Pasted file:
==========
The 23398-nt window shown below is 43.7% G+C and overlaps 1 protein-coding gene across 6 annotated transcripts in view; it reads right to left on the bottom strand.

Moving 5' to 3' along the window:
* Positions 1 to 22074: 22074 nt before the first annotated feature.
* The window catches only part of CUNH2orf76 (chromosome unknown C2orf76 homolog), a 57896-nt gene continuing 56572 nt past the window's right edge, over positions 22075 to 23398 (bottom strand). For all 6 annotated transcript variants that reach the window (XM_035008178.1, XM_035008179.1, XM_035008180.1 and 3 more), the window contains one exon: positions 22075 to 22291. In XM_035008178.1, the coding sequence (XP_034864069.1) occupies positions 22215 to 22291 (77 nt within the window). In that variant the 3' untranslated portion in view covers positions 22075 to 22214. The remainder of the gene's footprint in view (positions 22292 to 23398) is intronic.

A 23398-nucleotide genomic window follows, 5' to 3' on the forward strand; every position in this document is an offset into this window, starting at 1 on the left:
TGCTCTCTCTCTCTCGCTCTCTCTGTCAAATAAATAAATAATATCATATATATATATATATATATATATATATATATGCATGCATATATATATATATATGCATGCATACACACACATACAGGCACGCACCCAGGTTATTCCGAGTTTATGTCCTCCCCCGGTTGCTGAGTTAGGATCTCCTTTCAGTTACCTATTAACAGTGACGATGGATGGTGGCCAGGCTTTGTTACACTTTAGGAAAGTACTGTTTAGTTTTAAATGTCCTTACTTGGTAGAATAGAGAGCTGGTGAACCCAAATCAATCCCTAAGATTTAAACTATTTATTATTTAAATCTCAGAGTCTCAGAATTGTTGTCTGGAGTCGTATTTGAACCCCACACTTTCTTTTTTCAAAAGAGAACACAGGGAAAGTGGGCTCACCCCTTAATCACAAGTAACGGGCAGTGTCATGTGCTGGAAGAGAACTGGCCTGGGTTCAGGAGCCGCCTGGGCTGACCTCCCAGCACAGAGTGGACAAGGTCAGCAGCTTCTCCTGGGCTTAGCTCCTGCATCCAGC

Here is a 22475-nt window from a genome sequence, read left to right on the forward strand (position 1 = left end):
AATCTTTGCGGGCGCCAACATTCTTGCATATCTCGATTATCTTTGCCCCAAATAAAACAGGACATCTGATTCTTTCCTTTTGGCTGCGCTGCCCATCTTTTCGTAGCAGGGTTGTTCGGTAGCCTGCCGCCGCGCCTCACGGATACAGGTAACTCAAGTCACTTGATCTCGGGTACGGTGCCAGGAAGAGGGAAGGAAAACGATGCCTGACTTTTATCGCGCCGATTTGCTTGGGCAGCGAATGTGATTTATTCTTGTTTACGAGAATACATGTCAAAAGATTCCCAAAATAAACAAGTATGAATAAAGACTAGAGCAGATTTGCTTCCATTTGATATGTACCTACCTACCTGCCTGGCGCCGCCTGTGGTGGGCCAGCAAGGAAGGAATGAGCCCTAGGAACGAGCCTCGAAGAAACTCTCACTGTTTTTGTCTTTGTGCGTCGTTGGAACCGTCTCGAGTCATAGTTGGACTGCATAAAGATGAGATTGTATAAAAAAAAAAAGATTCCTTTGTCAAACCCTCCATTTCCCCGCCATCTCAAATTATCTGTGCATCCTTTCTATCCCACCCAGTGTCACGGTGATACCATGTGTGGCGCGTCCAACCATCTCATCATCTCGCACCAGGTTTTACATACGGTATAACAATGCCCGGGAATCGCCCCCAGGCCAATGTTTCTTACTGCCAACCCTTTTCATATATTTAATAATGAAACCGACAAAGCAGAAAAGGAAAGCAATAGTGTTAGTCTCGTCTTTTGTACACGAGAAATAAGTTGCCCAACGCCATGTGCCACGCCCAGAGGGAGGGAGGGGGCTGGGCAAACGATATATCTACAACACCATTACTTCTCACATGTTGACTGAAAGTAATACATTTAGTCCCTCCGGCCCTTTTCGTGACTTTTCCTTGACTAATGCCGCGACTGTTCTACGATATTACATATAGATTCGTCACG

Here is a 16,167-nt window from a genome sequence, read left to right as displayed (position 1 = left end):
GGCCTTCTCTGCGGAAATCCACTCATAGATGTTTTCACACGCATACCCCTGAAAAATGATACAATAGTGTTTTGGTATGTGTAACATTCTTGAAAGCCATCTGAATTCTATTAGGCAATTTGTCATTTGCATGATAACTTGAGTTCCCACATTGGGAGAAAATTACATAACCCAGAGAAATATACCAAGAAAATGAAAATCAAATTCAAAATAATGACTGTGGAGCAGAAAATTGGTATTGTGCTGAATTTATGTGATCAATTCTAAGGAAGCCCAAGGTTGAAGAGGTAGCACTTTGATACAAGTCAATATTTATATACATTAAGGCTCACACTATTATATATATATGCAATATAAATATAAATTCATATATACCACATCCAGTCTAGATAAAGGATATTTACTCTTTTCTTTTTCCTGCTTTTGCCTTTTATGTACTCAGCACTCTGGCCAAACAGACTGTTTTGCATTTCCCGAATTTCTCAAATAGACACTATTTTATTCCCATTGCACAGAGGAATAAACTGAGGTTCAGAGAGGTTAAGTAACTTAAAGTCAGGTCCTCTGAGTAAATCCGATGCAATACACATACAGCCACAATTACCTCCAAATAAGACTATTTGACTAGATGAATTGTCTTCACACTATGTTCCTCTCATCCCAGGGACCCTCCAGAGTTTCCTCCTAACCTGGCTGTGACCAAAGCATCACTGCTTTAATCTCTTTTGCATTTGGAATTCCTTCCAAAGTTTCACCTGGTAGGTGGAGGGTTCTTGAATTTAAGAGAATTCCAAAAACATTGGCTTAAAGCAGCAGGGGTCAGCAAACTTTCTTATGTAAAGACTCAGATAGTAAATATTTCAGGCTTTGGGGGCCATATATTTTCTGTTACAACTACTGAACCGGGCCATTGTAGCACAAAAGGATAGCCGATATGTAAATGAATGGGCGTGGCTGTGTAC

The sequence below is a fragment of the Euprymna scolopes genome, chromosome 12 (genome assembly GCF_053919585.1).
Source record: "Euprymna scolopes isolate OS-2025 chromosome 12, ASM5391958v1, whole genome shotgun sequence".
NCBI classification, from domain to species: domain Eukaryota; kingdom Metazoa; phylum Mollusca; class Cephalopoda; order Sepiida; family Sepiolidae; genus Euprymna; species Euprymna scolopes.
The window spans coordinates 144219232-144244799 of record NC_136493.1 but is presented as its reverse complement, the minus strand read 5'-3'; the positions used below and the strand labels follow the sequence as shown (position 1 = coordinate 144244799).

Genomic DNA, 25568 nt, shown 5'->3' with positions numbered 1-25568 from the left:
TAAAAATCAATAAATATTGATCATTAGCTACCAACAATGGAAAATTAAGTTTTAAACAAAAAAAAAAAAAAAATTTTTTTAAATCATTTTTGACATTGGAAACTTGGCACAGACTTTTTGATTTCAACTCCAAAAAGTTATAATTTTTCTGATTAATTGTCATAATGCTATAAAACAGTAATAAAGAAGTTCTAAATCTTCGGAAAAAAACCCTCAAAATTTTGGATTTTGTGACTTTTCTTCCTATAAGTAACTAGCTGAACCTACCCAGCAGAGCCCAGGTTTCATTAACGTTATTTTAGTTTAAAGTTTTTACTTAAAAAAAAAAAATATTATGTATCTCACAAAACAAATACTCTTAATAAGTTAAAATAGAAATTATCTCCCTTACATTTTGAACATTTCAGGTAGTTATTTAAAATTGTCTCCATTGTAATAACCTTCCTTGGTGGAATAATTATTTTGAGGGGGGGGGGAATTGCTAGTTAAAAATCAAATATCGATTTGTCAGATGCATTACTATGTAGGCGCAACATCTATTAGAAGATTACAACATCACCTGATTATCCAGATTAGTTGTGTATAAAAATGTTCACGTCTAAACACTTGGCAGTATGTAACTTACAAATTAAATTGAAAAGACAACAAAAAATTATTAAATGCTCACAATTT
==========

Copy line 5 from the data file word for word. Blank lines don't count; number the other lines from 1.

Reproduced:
A 23398-nucleotide genomic window follows, 5' to 3' on the forward strand; every position in this document is an offset into this window, starting at 1 on the left: